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Portland Incubator Experiment: Evolving With Its Startups

From a coworking space to an accelerator, PIE, or Portland Incubator Experiment, is focused on creating successful startups in Portland, Oregon. PIE is constantly changing its own methods to better fit the local startups’ needs and has transitioned from a coworking space to an accelerator.

PIE continues to focus on helping startups bring their innovative ideas to life. Rick Turoczy, PIE’s general manager, discussed with 1776 where PIE has seen success and why its evolution is beneficial to the startup ecosystem.

Why did PIE get started?

PIE began as a collaborative experiment between the Portland startup community and Wieden+Kennedy, the largest privately held creative firm in the world and creators of such iconic campaigns as Nike’s “Just do it,” the Old Spice guy, and the new Colonel Sanders.

W+K believed that founders were just another flavor of creative and the Portland startup community believed that we could use a collaborative environment to “build better founders.”

It started, quite simply, as a coworking space for a handful of people from the Portland tech and startup community. Not all were tech startup founders. Some were just solitary outposts for companies like Twitter or Kickstarter. Others were building small consultancies. A handful of folks were building tech companies.

There were bloggers. And early stage founders. There were community builders. There were telecommuters. There were product companies. And service companies. But they were all doing something. Not just talking. Doing.

Portland Incubator Experiment at the Armory (Photo: Aaron Hockley)

Portland Incubator Experiment at the Armory (Photo: Aaron Hockley)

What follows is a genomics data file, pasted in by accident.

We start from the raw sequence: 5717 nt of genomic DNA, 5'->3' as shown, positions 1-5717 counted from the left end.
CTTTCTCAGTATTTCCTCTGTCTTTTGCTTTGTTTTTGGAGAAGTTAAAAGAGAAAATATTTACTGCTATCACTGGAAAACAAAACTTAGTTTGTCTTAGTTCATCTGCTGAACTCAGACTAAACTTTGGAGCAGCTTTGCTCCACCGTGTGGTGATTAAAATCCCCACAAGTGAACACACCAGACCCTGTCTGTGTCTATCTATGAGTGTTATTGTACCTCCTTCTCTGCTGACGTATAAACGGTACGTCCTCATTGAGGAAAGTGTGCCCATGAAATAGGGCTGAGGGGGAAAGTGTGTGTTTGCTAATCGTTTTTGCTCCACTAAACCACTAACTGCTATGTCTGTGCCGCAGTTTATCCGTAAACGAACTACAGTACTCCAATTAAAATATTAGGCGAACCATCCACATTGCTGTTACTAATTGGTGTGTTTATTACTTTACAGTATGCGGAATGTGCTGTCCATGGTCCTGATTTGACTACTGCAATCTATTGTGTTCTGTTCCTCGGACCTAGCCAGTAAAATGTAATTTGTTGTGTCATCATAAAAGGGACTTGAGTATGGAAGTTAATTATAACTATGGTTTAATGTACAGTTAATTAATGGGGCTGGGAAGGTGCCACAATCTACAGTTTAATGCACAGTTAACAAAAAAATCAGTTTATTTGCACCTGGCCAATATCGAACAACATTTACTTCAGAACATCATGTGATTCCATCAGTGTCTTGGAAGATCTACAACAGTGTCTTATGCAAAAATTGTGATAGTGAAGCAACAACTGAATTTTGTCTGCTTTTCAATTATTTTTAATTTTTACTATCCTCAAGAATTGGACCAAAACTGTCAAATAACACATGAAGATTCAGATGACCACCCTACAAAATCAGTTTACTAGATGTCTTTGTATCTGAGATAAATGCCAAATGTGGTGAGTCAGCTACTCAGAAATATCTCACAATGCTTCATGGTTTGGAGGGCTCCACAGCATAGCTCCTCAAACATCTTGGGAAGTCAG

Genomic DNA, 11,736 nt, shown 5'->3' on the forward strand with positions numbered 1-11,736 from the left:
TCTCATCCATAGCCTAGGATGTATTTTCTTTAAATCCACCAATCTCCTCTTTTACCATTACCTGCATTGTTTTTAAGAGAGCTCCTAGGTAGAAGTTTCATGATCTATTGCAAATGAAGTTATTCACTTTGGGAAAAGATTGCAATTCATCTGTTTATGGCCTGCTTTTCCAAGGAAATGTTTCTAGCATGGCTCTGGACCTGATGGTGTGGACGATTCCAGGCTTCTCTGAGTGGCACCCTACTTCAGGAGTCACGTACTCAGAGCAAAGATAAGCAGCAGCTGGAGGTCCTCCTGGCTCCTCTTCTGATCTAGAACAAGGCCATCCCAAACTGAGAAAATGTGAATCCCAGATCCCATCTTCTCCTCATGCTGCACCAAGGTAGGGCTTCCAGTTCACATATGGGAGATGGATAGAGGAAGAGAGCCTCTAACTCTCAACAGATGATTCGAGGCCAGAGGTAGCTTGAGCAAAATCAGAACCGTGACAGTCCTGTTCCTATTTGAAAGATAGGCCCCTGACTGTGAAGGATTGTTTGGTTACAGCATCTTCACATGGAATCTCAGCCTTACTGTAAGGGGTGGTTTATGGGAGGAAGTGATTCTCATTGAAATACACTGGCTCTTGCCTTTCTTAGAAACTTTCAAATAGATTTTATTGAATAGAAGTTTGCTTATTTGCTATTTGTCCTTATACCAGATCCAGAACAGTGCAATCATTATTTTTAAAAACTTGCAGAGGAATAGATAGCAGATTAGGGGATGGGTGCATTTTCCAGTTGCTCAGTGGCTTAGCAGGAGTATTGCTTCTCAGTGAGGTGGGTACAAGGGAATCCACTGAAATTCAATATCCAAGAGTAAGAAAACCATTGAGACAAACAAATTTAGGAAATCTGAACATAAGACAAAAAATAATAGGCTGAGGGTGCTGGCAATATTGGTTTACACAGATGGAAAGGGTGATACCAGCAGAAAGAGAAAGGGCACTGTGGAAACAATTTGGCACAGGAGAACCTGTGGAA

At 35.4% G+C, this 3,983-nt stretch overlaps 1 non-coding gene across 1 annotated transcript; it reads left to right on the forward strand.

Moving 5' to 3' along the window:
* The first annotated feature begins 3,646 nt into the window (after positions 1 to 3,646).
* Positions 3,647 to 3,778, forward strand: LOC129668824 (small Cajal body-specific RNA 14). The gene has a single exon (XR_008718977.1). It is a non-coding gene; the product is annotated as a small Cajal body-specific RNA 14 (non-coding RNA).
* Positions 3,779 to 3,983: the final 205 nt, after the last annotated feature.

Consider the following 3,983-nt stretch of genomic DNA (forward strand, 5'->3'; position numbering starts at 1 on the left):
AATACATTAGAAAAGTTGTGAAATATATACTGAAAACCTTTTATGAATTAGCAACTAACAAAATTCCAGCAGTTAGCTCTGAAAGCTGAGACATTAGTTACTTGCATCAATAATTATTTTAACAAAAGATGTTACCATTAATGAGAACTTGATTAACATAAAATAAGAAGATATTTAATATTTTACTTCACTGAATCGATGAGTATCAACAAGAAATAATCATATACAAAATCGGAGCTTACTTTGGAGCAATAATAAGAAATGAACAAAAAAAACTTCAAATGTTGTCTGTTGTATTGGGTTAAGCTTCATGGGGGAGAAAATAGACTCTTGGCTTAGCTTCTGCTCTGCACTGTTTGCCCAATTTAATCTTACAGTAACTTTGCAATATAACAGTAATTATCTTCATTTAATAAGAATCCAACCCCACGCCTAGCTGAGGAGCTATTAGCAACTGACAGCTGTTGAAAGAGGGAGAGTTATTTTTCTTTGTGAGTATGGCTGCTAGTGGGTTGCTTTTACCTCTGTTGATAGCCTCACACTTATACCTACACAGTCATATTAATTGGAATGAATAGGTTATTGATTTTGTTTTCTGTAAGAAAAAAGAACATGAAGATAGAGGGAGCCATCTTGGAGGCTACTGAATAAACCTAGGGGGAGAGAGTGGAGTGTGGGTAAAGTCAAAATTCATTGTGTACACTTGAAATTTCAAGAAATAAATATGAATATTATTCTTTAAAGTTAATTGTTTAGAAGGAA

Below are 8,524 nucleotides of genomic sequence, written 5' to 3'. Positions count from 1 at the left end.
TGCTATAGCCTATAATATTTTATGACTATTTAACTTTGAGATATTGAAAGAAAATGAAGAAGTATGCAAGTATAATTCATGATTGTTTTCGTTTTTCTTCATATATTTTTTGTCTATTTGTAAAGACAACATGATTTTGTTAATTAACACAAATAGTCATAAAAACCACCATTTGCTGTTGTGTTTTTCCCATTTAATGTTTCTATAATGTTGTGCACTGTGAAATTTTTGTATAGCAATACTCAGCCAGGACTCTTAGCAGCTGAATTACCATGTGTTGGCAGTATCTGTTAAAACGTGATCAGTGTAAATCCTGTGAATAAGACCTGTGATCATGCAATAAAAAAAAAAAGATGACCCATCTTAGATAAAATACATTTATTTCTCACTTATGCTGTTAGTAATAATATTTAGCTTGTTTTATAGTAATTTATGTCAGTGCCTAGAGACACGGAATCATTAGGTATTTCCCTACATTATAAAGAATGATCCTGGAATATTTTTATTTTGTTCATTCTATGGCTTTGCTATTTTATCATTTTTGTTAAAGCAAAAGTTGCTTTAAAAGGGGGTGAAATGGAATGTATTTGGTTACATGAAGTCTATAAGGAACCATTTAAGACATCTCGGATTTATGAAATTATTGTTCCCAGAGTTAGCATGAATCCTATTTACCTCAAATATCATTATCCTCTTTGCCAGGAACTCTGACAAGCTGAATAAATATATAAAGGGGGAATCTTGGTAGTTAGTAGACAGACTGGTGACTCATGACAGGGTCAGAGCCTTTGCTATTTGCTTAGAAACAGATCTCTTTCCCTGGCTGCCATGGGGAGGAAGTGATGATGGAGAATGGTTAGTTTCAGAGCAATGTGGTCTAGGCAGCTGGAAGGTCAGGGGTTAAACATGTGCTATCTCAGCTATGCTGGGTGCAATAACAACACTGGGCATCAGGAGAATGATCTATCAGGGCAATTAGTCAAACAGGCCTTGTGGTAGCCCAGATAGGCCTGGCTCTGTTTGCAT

After roughly a year of observing the community, interacting with the PIE startups, observing their hardships, understanding their needs, and recognizing their opportunities, we stepped back and reassessed what we had accomplished. Or, in our minds, what we had completely failed to accomplish.

And so, with the blessing and backing of W+K, PIE transitioned from coworking space to accelerator, as a means of taking a more active role in the growth and development of these promising companies.

What has been the biggest challenge about starting or running PIE and how did you overcome it?

The biggest challenge with PIE has been remaining true to the “experiment” in our name. We’ve been through any number of instances where we tear down and rebuild PIE from scratch. And each time we’re successful, it gets more and more difficult to do that.

We could easily resort to a “cookie cutter” model, where we replicated our success. But we’re more driven to keep exploring. To try new things. And to make new mistakes. This is an experiment, after all. And to truly be successful, we need to keep experimenting. Rather than simply running with what works.

Portland Incubator Experiment's Demo Day 2014 in the Gerding Theater at the Armory (Photo: Aaron Hockley)

Portland Incubator Experiment’s Demo Day 2014 in the Gerding Theater at the Armory (Photo: Aaron Hockley)

What is it about PIE’s startups stand out most to VC investors or partners?

PIE has been lucky enough to have a number of successful Portland startups among our alumni. And we’re lucky to have the vast majority of Portland startups as part of mentor pool, both successful and failed.

Because honestly, the failed startups often have more valuable lessons than the successful ones.

We’re lucky to have become a trusted partner — a filter — for local investors and partners, helping to identify promising founders and startups, and providing a platform that enables the entire community to engage with our startups in ways that make the best use of everyone’s time.

Applications for Challenge Cup Portland close June 9. Startups can apply through UNION here.